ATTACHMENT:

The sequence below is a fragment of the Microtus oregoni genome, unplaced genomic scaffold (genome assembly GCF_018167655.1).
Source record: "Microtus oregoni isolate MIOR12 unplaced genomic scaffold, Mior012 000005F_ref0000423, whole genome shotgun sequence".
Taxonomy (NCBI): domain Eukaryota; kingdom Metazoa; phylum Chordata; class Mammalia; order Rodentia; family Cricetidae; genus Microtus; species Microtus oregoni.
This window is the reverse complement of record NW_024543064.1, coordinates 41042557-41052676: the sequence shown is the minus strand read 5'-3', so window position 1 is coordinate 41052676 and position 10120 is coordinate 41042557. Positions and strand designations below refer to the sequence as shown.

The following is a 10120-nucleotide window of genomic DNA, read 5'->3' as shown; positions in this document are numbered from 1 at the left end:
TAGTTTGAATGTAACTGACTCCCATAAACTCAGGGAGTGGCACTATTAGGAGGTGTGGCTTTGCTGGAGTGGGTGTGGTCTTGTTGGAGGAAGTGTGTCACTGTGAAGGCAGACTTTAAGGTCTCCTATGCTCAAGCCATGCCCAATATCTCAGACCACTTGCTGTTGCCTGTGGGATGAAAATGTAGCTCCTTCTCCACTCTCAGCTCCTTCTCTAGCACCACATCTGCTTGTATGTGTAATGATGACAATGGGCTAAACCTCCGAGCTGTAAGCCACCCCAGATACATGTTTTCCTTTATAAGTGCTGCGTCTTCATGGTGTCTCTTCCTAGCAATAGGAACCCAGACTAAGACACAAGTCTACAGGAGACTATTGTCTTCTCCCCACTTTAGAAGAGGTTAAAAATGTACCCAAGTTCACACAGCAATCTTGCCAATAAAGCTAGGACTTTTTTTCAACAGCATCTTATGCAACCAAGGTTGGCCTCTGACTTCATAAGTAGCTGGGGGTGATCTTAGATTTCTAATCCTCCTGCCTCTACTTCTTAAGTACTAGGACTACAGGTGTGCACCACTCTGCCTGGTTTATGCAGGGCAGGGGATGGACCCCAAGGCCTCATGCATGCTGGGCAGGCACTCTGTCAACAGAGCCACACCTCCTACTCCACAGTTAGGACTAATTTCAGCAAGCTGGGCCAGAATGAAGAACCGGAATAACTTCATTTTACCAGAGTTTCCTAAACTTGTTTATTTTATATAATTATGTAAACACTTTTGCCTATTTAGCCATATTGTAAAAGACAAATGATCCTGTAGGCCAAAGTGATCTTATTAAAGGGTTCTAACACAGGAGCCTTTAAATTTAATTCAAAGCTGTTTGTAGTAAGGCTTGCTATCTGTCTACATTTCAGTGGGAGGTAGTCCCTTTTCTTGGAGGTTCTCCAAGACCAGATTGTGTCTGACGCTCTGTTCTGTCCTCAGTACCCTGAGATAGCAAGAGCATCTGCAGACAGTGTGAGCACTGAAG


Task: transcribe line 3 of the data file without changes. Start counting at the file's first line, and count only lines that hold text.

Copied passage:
Taxonomy (NCBI): domain Eukaryota; kingdom Metazoa; phylum Chordata; class Mammalia; order Rodentia; family Cricetidae; genus Microtus; species Microtus oregoni.